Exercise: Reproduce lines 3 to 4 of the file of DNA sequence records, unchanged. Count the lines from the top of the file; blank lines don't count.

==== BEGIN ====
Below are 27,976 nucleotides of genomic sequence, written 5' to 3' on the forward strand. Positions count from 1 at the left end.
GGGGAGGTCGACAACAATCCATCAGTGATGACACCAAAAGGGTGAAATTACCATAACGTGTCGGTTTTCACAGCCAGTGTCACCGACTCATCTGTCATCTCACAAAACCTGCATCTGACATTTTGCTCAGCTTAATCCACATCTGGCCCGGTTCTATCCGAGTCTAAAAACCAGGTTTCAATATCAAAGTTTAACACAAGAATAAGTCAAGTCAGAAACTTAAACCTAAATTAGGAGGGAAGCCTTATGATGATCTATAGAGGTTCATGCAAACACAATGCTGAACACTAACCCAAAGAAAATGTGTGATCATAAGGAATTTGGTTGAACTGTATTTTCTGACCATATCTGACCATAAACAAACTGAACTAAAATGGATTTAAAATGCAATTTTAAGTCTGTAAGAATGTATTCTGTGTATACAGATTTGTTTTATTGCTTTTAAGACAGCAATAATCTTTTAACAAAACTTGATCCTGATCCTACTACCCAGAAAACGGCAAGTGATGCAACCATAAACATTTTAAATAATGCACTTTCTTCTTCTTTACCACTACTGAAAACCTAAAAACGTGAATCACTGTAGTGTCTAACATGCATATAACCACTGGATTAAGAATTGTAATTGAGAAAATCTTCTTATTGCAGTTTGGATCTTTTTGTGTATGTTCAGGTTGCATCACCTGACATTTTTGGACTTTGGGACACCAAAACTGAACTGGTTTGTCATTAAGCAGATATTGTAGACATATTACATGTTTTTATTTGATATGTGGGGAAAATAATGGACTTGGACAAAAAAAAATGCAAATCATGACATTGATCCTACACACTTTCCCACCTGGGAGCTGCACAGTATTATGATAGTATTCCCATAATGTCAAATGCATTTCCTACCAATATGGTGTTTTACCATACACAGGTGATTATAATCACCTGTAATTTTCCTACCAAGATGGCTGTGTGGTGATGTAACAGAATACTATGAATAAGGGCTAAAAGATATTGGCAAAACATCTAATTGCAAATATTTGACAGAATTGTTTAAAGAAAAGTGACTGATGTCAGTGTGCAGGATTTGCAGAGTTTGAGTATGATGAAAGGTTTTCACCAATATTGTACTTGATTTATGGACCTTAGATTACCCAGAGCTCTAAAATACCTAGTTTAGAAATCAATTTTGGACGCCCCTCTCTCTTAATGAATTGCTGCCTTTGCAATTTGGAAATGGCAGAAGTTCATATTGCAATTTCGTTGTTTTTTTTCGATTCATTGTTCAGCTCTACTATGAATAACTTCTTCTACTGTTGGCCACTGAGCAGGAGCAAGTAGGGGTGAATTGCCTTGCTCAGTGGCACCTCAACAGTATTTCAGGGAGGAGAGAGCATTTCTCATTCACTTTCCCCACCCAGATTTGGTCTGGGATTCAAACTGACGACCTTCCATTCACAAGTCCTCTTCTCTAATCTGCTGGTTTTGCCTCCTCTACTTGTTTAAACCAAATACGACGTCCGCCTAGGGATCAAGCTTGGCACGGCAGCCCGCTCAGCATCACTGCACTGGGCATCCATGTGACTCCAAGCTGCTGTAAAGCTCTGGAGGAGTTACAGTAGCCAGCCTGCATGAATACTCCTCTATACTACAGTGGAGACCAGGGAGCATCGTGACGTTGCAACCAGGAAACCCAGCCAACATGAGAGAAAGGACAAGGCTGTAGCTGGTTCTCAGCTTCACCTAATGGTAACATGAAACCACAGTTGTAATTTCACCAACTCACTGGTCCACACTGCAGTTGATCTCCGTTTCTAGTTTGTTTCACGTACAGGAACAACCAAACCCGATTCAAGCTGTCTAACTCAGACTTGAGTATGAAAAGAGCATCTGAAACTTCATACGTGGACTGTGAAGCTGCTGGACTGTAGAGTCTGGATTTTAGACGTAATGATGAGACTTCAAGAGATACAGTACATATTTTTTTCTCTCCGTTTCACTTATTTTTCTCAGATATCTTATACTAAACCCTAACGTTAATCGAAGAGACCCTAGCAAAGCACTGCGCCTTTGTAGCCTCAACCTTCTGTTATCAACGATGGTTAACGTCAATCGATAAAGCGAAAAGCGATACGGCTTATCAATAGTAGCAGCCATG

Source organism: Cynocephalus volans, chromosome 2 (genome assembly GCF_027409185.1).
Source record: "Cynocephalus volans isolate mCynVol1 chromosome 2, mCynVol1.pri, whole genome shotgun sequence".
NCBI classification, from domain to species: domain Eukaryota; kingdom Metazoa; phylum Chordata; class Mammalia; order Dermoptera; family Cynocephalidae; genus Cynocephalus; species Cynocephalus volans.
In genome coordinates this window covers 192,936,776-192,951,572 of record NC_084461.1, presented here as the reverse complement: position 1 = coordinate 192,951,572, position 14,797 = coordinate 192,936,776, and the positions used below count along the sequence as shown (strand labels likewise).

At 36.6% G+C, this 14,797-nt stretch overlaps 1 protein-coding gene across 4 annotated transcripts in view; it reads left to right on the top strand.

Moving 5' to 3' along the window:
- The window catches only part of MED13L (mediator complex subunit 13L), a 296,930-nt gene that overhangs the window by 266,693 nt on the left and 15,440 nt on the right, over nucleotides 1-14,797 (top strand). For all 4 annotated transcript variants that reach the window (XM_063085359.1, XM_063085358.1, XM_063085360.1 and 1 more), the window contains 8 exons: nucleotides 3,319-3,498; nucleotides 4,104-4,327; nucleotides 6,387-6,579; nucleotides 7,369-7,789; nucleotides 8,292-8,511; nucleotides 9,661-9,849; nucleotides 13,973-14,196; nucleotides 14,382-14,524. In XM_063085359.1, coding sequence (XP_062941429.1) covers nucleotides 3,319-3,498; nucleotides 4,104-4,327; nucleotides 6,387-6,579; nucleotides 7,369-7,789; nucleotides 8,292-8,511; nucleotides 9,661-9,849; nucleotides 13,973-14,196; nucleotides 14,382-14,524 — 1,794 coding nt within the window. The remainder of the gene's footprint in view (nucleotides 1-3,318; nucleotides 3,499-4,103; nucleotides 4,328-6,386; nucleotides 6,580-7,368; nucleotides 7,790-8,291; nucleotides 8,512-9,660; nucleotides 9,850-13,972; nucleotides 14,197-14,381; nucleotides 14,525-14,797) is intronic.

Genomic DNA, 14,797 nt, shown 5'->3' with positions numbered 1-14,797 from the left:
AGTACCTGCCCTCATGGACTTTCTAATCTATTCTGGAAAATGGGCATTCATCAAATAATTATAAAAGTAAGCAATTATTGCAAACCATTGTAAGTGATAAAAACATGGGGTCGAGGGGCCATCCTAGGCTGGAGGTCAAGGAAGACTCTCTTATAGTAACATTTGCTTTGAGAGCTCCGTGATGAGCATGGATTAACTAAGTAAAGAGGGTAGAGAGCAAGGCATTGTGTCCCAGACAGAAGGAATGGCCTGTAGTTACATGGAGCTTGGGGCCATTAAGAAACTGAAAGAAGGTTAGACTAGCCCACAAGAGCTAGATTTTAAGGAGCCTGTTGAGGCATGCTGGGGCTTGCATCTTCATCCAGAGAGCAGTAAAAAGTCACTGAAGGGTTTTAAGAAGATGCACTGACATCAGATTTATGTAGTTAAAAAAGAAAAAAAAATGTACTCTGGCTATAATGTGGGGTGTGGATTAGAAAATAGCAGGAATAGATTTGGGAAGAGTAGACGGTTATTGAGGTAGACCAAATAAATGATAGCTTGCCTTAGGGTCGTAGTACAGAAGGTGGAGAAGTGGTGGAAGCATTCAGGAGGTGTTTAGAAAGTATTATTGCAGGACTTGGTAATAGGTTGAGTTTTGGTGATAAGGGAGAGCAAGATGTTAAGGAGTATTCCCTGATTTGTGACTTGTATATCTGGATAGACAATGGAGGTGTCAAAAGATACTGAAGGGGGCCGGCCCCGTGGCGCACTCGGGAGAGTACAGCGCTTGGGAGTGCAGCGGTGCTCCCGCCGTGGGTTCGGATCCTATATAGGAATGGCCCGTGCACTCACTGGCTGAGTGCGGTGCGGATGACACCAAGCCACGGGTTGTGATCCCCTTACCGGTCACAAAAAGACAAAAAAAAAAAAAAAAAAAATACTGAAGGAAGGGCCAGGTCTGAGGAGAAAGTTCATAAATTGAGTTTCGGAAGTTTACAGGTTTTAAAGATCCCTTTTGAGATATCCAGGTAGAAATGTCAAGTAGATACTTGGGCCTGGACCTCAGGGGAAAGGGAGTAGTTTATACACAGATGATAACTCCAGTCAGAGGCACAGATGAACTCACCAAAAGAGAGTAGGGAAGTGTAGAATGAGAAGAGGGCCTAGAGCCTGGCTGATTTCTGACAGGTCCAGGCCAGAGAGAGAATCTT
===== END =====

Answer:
Source organism: Cynocephalus volans, chromosome 2 (genome assembly GCF_027409185.1).
Source record: "Cynocephalus volans isolate mCynVol1 chromosome 2, mCynVol1.pri, whole genome shotgun sequence".